Curse With Purpose

I have been hesitant to give out Artifacts and Cursed Items to players in my Dungeons & Dragons 4th Edition campaign. Artifacts have intimidated me to a certain degree since it is one more facet of the game the players and I would need to track. I did not want to add another complication to the plot of the adventure, which has admittedly gotten away from me at times during the campaign. I could also never figure out how to adequately roleplay an Artifact, although experiencing the Narrator from Bastion gave me a fantastic template to bring an Artifact to life. I did give the party an Artifact in recent months, but they have ignored it for the most part (another article for another day).

“You have my axe . . . no, really, please take the bloody thing before it kills me!”

As for Cursed Items, I have been intrigued by them since reading through examples of items curses in Mordenkainen’s Magnificent Emporium (p. 111-115). I am hesitant to punish players, and giving a player a cursed item certainly imposes a penalty on the player receiving the item and the party because the player with the item is now less effective. In a recent interview Monte Cook discussed the dangers of avoiding all forms of punishment as a game designer and DM. In recent sessions, several factors came together to grant me to opportunity to introduce a cursed item into the campaign.

Below I detail the circumstances that led to me giving out a cursed item to the players. I discuss how I provided clues to the players that the item was not all it appeared to be and emphasis how the item  fit into the story of the campaign. I discuss how the players have handled the discovery of the cursed item and conclude with alternatives to the specific Removing An Item Curse rules listed in Mordenkainen’s Magnificent Emporium (p. 111), which seem quite anticlimactic.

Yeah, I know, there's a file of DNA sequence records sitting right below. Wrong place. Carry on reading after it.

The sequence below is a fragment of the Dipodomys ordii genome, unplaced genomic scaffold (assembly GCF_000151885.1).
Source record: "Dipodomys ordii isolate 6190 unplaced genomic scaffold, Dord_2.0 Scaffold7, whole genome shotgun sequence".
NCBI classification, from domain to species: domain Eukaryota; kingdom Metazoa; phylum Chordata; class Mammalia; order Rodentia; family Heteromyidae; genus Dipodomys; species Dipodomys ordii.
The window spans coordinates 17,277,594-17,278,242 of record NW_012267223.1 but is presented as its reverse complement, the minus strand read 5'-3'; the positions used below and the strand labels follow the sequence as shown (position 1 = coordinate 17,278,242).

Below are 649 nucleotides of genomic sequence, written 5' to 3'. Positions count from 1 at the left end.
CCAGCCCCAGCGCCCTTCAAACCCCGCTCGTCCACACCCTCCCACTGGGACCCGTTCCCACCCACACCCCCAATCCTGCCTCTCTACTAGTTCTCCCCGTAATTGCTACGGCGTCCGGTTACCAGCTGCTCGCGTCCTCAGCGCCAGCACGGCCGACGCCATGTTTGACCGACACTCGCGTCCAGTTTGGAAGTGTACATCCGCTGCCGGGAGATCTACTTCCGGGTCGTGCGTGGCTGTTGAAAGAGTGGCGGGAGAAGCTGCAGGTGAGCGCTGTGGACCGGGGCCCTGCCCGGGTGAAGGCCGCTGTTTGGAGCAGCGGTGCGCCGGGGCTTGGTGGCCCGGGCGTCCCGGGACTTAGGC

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Completing Heroic Tier Without Destroying the World

My campaign finally reached its Heroic Tier finale last weekend. If you can indulge me, I’d like to discuss the progression to the final string of battles and the ultimate climax that now has the party moving on to Paragon Tier. Along the way, I’ll cover few house rules that might improve your game and present my creative process, which is certainly fueled by desperation. I realize discussing my campaign at length like this could be boring, but perhaps you can learn from some mistakes I made during the first 10 Levels in Dungeons & Dragons 4th Edition.

The seeds for the final string of encounters were planted during the first night of the campaign. The party woke up from being unconscious and found themselves in prison at the start of Level 1. An attack from an unknown source on the prison distracted the guards and allowed the party to exit the jail. But along the way, they interacted with another prisoner that begged for freedom. They allowed him to escape; many months later, they learned the NPC they released was a notorious pirate that was plaguing the coast. They were tasked with bringing the pirate, Captain Lockes, to justice.